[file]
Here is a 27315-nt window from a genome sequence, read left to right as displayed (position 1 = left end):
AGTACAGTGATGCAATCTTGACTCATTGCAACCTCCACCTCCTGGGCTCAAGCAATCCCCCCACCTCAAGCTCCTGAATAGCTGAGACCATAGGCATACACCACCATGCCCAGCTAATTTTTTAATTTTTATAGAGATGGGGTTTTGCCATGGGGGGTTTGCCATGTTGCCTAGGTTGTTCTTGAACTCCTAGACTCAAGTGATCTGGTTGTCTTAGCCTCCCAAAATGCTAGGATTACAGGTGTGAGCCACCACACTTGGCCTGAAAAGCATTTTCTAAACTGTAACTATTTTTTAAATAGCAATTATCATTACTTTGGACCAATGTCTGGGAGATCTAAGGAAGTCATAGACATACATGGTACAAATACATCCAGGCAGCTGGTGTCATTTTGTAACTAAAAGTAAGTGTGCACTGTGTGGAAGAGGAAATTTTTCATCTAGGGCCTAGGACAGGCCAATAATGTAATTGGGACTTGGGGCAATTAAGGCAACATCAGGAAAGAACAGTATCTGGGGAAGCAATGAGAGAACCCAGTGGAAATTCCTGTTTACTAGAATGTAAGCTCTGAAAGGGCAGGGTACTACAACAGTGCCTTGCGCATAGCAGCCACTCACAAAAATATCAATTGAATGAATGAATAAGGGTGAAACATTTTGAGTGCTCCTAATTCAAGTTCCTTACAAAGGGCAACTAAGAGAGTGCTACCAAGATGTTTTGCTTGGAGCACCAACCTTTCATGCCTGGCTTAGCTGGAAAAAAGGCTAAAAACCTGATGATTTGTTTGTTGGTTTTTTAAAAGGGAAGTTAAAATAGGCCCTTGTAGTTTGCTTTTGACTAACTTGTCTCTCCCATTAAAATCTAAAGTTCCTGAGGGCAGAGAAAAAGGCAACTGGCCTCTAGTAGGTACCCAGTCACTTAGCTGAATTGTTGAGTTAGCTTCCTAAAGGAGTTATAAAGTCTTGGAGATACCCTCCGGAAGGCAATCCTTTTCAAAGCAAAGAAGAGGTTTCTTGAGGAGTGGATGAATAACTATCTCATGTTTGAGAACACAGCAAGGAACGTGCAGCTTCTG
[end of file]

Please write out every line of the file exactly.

Here is a 27315-nt window from a genome sequence, read left to right as displayed (position 1 = left end):
AGTACAGTGATGCAATCTTGACTCATTGCAACCTCCACCTCCTGGGCTCAAGCAATCCCCCCACCTCAAGCTCCTGAATAGCTGAGACCATAGGCATACACCACCATGCCCAGCTAATTTTTTAATTTTTATAGAGATGGGGTTTTGCCATGGGGGGTTTGCCATGTTGCCTAGGTTGTTCTTGAACTCCTAGACTCAAGTGATCTGGTTGTCTTAGCCTCCCAAAATGCTAGGATTACAGGTGTGAGCCACCACACTTGGCCTGAAAAGCATTTTCTAAACTGTAACTATTTTTTAAATAGCAATTATCATTACTTTGGACCAATGTCTGGGAGATCTAAGGAAGTCATAGACATACATGGTACAAATACATCCAGGCAGCTGGTGTCATTTTGTAACTAAAAGTAAGTGTGCACTGTGTGGAAGAGGAAATTTTTCATCTAGGGCCTAGGACAGGCCAATAATGTAATTGGGACTTGGGGCAATTAAGGCAACATCAGGAAAGAACAGTATCTGGGGAAGCAATGAGAGAACCCAGTGGAAATTCCTGTTTACTAGAATGTAAGCTCTGAAAGGGCAGGGTACTACAACAGTGCCTTGCGCATAGCAGCCACTCACAAAAATATCAATTGAATGAATGAATAAGGGTGAAACATTTTGAGTGCTCCTAATTCAAGTTCCTTACAAAGGGCAACTAAGAGAGTGCTACCAAGATGTTTTGCTTGGAGCACCAACCTTTCATGCCTGGCTTAGCTGGAAAAAAGGCTAAAAACCTGATGATTTGTTTGTTGGTTTTTTAAAAGGGAAGTTAAAATAGGCCCTTGTAGTTTGCTTTTGACTAACTTGTCTCTCCCATTAAAATCTAAAGTTCCTGAGGGCAGAGAAAAAGGCAACTGGCCTCTAGTAGGTACCCAGTCACTTAGCTGAATTGTTGAGTTAGCTTCCTAAAGGAGTTATAAAGTCTTGGAGATACCCTCCGGAAGGCAATCCTTTTCAAAGCAAAGAAGAGGTTTCTTGAGGAGTGGATGAATAACTATCTCATGTTTGAGAACACAGCAAGGAACGTGCAGCTTCTG